Directions For Freezer Meal
- Buy ziploc freezer bags, one gallon. You may need quart baggies for recipes that call for two or three bags.
- Mix your ingredients in the gallon baggie, squishing to make sure it is mixed well.
- Once recipe is complete, print a copy of recipe and place your sealed baggie with no air into another baggie to prevent bag from dripping. If you put the printed recipe in between the bags it reminds you of instructions.
- Freeze meals, and if you want to eat them, pull them from the freezer 2-3 days before eating. It does help setting on a plate or bowl in the fridge as sometimes they do leak.
- On occasion buy a bunch of ground beef, cook and bag in freezer bags in 1-2 lbs servings for chili, spaghetti, sloppy joes, tacos, etc. This makes a meal real fast and gets the grease out all at once.
- Pick 5 meals and double recipes.Bulk buying makes shopping quicker and easier. I make at least two of each recipe as many of them require ½ of something.
- Make your cooking days friendly. If you cook with a friend, the chopping is more tolerable and the conversation is great.
- Use crock pot liners to make cleanup faster. They can be found In the paper section of your grocery store.
- I usually prepare the meal in the crock pot or casserole dish the night before. Then all I do is place in the crock pot into heating element in the morning or direct my children to put the casserole dish in the oven at a selected time.
- Pick one day once a month just to crank out a bunch of meals. Usually 10-15 meals lasts our family of five one month since we eat these about 3 nights a week. By the time you make a list, shop, cook, and clean up, you’ve killed the better part of a day, but feels so good to get it done. This makes your life so much easier. Batch cooking also saves you money since you are less likely pre-packed food – or go out to eat. Many meals make enough for leftovers.
- My crockpot automatically turns to warm after a few hours. I used it so much I got a nicer crock pot that had a timer so things would not overcook.
- Most of these meals serve 4-6. You can split some of these for a smaller family or a couple – or just eat more leftovers.
- Pictured below is after a cook day, Meals are ready to go into the freezer.
Large group cooking days:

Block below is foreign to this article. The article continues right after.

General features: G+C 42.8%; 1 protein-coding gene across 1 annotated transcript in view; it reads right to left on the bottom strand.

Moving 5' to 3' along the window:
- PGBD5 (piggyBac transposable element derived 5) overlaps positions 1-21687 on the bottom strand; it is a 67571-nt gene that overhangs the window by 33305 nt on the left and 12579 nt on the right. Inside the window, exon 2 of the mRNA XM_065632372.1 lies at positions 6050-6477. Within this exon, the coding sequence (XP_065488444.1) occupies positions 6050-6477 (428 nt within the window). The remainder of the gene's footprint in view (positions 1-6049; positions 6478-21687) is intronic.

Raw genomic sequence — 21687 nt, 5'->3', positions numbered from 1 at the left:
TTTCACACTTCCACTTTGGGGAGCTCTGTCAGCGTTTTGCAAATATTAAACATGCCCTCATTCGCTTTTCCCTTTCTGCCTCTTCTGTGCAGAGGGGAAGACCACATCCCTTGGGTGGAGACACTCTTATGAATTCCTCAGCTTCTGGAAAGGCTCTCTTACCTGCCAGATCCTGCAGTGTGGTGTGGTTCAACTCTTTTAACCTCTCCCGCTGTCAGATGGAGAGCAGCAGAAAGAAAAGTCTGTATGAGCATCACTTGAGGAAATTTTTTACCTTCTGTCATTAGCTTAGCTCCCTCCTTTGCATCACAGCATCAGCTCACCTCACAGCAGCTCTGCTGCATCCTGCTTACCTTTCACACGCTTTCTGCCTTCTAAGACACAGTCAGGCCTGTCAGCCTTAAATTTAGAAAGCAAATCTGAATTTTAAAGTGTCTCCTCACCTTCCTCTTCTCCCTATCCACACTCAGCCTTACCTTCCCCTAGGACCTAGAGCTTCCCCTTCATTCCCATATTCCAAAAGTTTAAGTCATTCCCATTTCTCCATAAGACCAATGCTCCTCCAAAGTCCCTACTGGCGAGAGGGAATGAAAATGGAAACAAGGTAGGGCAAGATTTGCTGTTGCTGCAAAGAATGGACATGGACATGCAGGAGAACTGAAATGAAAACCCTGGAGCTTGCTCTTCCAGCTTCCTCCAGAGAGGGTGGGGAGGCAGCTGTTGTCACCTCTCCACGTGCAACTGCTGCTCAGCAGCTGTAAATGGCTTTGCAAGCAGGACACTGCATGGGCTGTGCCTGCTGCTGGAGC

Tanya lives in Kansas City and organizes the cooking day. There are 10 in her group each time. She is given access to her church’s kitchen and fellowship hall for the operation. Before the cook day, she does the following:
- Decides what meals they will make – usually about 20 different dishes. Each time the group tests out 3 new dishes.
- Keeps the list of meals and ingredients. Each person chooses which of the meals she wants to bring home.
- Determines the cost of for each meal and collects payments.
- Prints out the labels for the bags.
- Shops the day before. Meat obviously needs to be refrigerated, so make sure you have enough space to store it overnight.
On the cook day Tanya:
- Assigns each person their jobs. One person may be working on de-boning a rotisserie chicken – another may measure out spices or chop veggies.
- Clocks about 20,000 steps on her Fitbit. Wow!
Other hints for large group cooking:
- Sam’s Club is the best for bulk cooking. Tyson chicken breasts are huge. One breast is about 1 lb. It’s best to cut them in ½ “hot dog style” to make them not so thick. A case of chicken breasts is about 35 pounds. A case of hamburger is 80 pounds and is 90% lean. No matter what if you buy – the case is cheaper.
- Organize your food in categories to make ensure you have all of your ingredients.
- Nothing beats Aldi’s (local KC store) on prices except meat. Note Sam’s club mozzarella/cheddar cheese is equal to Aldi’s. 1 bag is 16 cups.
- Here is after a cook day. We made 155 meals as a team. Assembly took about 8 hours.